Space

December 16, 2013

NASA, CASIS make space station accessible for stem cell research

NASA and the Center for the Advancement of Science in Space are enabling research aboard the International Space Station that could lead to new stem cell-based therapies for medical conditions faced on Earth and in space.

Scientists will take advantage of the space station’s microgravity environment to study the properties of non-embryonic stem cells.

NASA is interested in space-based cell research because it is seeking ways to combat the negative health effects astronauts face in microgravity, including bone loss and muscle atrophy. Mitigation techniques are necessary to allow humans to push the boundaries of space exploration far into the solar system. This knowledge could help people on Earth, particularly the elderly, who are afflicted with similar conditions.

Two stem cell investigations scheduled to fly to the space station next year were highlighted Dec. 6, at the World Stem Cell Summit in San Diego. Lee Hood, a member of the CASIS Board of Directors, moderated a panel session in which scientists Mary Kearns-Jonker of Loma Linda University in California and Roland Kaunas of Texas A&M University discussed their planned research, which will gauge the impact of microgravity on fundamental stem cell properties.

Kearns-Jonker’s research will study the aging of neonatal and adult cardiac stem cells in microgravity with the ultimate goal of improving cardiac cell therapy. Kaunas is a part of a team of researchers developing a system for co-culturing and analyzing stem cells mixed with bone tumor cells in microgravity. This system will allow researchers to identify potential molecular targets for drugs specific to certain types of cancer.

Stem cells are cells that have not yet become specialized in their functions. They display a remarkable ability to give rise to a spectrum of cell types and ensure life-long tissue rejuvenation and regeneration. Experiments on Earth and in space have shown that microgravity induces changes in the way stem cells grow, divide and specialize. Stem cell biology in microgravity could inform fields ranging from discovery science to tissue engineering to regenerative medicine.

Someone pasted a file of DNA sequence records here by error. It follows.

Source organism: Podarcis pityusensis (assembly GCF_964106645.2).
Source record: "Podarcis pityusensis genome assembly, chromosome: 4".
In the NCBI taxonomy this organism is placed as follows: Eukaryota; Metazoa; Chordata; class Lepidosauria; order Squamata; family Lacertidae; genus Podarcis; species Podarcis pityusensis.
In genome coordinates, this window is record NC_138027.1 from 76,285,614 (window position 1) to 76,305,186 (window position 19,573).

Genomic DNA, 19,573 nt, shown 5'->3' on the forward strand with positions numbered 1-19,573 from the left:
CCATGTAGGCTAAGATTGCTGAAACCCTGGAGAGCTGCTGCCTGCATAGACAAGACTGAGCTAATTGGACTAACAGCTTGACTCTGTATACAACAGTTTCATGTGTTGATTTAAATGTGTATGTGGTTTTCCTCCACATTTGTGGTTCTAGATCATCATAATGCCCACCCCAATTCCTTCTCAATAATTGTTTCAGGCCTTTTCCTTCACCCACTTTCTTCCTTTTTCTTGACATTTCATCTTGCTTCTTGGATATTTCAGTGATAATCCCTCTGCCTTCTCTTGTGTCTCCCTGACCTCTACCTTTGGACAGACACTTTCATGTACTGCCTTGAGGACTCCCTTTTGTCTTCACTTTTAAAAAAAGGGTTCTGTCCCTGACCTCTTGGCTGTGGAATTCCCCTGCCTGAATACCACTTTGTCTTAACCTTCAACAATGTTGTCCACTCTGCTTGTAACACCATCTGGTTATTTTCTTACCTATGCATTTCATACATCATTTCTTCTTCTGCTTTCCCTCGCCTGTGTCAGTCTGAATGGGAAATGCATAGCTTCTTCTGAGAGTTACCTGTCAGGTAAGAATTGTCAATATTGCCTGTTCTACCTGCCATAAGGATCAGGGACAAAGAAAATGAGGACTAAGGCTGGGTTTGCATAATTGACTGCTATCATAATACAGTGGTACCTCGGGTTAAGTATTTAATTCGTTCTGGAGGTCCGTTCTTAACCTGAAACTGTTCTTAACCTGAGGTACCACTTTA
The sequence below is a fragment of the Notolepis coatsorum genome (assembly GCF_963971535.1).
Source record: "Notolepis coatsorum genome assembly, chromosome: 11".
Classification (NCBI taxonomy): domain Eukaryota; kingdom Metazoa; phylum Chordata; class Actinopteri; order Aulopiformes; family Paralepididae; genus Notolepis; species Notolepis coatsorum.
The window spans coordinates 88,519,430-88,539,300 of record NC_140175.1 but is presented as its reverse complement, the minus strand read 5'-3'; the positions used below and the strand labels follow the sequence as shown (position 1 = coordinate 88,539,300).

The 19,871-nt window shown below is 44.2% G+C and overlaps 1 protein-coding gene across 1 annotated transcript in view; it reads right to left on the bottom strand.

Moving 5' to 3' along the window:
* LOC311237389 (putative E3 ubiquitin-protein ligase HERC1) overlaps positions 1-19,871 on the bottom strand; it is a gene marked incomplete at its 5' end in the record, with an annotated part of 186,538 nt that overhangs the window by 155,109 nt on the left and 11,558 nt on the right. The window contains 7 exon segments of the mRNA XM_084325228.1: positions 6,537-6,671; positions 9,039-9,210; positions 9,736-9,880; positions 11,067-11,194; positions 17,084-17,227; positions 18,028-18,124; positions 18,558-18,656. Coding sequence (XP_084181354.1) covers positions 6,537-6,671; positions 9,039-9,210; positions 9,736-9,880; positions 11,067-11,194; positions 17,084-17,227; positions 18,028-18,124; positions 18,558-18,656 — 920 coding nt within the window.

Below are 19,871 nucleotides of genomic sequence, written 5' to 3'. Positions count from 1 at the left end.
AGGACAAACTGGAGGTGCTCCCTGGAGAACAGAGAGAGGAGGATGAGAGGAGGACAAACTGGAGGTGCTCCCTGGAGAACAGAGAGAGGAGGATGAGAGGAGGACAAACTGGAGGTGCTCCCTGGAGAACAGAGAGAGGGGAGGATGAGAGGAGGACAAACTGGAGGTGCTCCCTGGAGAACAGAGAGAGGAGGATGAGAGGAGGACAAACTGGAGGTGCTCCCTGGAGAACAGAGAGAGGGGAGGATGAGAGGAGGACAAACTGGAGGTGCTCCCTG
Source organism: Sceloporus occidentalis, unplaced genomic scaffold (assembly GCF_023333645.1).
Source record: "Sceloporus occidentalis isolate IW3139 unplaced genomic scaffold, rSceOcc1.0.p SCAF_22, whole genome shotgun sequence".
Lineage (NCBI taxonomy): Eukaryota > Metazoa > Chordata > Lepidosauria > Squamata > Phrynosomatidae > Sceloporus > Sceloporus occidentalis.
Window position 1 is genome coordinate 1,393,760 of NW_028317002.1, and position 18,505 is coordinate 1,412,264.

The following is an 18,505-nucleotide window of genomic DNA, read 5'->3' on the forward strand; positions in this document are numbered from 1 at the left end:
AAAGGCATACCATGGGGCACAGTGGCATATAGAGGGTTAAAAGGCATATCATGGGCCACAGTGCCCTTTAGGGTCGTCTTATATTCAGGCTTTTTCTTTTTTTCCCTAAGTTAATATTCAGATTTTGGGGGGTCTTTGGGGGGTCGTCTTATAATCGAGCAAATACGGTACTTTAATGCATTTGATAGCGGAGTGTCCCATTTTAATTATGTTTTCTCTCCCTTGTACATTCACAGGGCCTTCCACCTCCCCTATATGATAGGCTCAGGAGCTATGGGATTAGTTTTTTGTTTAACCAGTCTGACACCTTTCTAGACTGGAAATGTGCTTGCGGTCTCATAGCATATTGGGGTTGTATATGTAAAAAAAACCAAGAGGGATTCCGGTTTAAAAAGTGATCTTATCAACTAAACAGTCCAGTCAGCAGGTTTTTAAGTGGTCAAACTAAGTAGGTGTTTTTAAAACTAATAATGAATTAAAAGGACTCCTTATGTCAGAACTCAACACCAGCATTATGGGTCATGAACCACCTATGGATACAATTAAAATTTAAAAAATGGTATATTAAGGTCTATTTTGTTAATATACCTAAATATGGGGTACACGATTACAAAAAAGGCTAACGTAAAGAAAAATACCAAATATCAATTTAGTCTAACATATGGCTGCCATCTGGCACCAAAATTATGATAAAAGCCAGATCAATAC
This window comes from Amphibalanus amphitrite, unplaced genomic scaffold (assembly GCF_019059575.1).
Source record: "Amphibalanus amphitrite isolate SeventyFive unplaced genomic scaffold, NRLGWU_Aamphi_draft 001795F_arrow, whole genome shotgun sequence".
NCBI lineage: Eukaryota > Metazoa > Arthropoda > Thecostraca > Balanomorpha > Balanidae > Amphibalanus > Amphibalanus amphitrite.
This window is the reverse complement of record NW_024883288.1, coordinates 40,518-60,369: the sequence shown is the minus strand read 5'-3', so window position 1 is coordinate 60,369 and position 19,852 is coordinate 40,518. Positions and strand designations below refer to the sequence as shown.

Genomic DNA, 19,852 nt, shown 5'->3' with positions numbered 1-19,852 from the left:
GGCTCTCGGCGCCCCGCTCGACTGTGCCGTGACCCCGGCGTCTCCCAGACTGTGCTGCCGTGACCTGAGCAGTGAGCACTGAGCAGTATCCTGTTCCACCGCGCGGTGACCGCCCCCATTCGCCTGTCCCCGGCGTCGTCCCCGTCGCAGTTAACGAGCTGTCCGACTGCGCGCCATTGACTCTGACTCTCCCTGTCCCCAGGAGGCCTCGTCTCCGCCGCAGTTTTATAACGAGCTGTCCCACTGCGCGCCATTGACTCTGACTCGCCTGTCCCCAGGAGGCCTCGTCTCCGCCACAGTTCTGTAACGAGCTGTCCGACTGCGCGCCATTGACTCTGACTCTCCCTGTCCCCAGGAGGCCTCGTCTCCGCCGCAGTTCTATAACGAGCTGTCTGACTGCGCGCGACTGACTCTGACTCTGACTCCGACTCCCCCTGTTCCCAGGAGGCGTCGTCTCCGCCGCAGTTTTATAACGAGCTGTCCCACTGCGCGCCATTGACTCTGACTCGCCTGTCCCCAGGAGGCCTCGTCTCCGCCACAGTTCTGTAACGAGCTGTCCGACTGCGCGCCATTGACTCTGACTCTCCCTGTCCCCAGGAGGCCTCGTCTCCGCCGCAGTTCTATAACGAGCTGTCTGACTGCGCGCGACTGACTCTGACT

NASA selected CASIS to maximize use of the International Space Station’s U.S. National Laboratory through 2020. CASIS is dedicated to supporting and accelerating innovations and new discoveries that will enhance the health and wellbeing of people and our planet.




All of this week's top headlines to your email every Friday.


 
 

 
NASA photograph by Carla Thomas

Katherine Lott awarded NASA Armstrong employee scholarship

NASA photograph by Carla Thomas Katherine Lott, the recipient of the 2014 NASA Armstrong Employee Exchange Council Joseph R. Vensel Memorial Scholarship, is congratulated by NASA Armstrong center director David McBride. Flankin...
 
 
NASA Earth Observatory photograph

NASA selects instruments to track climate impact on vegetation

NASA Earth Observatory photograph Two new spaceborne Earth-observing instruments will help scientists better understand how global forests and ecosystems are affected by changes in climate and land use change. This image of the...
 
 
ULA photograph

AF launches successful satellite mission

ULA photograph The Automated Navigation and Guidance Experiment for Local Space satellite, an Air Force Research Laboratory experimental satellite, and two Air Force Space Command Geosynchronous Space Situational Awareness Prog...
 

 
NASA photograph by Ken Ulbrich

NASA’s Chief Scientist Ellen Stofan vists Armstrong Flight Research Center

NASA photograph by Ken Ulbrich Surrounded by small remotely piloted aircraft, Albion Bowers explains to Ellen Stofan how technologies are tested on small platforms prior to full scale tests. NASA’s chief scientist Ellen S...
 
 
NASA/JPL-Caltech image

NASA’s Mars spacecraft maneuvers to prepare for close comet flyby

NASA/JPL-Caltech image This graphic depicts the orbit of comet C/2013 A1 Siding Spring as it swings around the sun in 2014. On Oct. 19, the comet will have a very close pass at Mars. Its nucleus will miss Mars by about 82,000 m...
 
 
Image courtesy of U.S. Bureau of Reclamation

Satellite study reveals parched U.S. West using up underground water

Image courtesy of U.S. Bureau of Reclamation The Colorado River Basin lost nearly 53 million acre feet of freshwater over the past nine years, according to a new study based on data from NASA’s GRACE mission. This is almost d...
 




0 Comments


Be the first to comment!


Leave a Reply

Your email address will not be published. Required fields are marked *

You may use these HTML tags and attributes: <a href="" title=""> <abbr title=""> <acronym title=""> <b> <blockquote cite=""> <cite> <code> <del datetime=""> <em> <i> <q cite=""> <strike> <strong>